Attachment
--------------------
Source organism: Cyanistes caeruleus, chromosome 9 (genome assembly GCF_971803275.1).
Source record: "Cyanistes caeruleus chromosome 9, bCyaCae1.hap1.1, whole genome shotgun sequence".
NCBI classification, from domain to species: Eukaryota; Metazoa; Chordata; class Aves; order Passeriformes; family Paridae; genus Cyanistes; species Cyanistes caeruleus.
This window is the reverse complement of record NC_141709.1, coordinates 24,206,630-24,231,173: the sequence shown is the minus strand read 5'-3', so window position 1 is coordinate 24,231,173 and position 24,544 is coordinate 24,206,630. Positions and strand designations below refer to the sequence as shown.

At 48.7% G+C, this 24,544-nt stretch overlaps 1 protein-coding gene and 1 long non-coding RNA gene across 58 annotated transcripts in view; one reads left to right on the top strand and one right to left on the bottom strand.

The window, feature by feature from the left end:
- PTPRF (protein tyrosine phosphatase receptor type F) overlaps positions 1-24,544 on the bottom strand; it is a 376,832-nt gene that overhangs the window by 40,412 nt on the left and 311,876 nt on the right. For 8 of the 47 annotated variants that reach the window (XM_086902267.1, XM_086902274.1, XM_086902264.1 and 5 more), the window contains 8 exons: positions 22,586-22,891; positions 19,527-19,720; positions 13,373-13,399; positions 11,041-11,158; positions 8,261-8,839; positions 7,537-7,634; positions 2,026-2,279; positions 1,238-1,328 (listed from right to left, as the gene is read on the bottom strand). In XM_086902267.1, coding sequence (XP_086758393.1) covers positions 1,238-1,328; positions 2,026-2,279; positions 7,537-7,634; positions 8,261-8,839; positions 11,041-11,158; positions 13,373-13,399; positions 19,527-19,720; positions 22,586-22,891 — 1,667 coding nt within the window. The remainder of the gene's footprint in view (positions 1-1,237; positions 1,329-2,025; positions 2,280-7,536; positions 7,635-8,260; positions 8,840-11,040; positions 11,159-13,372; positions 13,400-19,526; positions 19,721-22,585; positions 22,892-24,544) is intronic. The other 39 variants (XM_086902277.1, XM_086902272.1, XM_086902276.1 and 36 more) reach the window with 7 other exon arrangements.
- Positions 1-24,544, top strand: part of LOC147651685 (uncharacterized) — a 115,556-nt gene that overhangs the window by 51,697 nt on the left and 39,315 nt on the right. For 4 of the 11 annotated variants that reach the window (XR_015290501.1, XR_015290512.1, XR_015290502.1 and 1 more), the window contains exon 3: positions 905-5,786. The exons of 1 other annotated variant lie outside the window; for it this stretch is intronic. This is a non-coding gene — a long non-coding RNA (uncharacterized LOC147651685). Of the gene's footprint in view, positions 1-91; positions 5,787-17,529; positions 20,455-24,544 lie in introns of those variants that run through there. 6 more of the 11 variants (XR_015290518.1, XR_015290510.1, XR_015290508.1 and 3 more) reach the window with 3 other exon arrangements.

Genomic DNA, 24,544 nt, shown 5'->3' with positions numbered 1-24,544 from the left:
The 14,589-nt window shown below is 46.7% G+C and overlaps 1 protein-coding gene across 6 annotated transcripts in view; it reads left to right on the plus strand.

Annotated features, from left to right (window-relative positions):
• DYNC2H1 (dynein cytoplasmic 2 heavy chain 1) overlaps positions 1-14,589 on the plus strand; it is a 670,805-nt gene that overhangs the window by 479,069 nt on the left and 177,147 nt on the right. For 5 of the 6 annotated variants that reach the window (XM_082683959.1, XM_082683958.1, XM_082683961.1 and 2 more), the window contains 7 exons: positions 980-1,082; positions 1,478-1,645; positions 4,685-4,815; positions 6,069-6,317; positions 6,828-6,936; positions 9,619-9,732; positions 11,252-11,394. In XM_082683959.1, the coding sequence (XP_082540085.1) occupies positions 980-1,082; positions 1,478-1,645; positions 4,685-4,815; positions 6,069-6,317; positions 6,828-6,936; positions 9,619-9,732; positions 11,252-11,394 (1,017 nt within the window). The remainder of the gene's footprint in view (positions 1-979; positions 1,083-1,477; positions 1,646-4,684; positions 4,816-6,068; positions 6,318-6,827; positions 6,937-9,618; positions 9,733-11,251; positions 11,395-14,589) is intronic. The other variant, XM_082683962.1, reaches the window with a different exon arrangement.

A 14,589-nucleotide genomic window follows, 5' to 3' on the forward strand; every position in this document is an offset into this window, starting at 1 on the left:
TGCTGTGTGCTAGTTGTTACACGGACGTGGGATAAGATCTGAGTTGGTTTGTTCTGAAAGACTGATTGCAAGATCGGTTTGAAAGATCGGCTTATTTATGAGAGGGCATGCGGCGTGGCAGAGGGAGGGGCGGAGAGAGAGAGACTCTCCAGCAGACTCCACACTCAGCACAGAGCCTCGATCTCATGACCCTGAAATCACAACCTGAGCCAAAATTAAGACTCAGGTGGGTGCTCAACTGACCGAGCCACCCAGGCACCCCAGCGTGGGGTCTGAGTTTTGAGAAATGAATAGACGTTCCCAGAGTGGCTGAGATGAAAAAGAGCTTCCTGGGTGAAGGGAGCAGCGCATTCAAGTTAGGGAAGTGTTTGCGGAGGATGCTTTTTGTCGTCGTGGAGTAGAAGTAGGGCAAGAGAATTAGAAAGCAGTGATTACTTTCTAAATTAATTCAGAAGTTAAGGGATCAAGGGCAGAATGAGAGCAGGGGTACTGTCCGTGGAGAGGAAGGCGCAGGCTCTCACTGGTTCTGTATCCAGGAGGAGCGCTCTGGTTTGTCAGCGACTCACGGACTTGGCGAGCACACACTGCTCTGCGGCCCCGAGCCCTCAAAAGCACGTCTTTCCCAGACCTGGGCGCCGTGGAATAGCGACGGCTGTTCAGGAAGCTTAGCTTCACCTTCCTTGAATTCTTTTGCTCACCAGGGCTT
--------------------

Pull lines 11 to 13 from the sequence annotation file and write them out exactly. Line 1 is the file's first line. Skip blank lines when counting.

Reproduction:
Annotated features, from left to right (window-relative positions):
• DYNC2H1 (dynein cytoplasmic 2 heavy chain 1) overlaps positions 1-14,589 on the plus strand; it is a 670,805-nt gene that overhangs the window by 479,069 nt on the left and 177,147 nt on the right. For 5 of the 6 annotated variants that reach the window (XM_082683959.1, XM_082683958.1, XM_082683961.1 and 2 more), the window contains 7 exons: positions 980-1,082; positions 1,478-1,645; positions 4,685-4,815; positions 6,069-6,317; positions 6,828-6,936; positions 9,619-9,732; positions 11,252-11,394. In XM_082683959.1, the coding sequence (XP_082540085.1) occupies positions 980-1,082; positions 1,478-1,645; positions 4,685-4,815; positions 6,069-6,317; positions 6,828-6,936; positions 9,619-9,732; positions 11,252-11,394 (1,017 nt within the window). The remainder of the gene's footprint in view (positions 1-979; positions 1,083-1,477; positions 1,646-4,684; positions 4,816-6,068; positions 6,318-6,827; positions 6,937-9,618; positions 9,733-11,251; positions 11,395-14,589) is intronic. The other variant, XM_082683962.1, reaches the window with a different exon arrangement.

A 14,589-nucleotide genomic window follows, 5' to 3' on the forward strand; every position in this document is an offset into this window, starting at 1 on the left: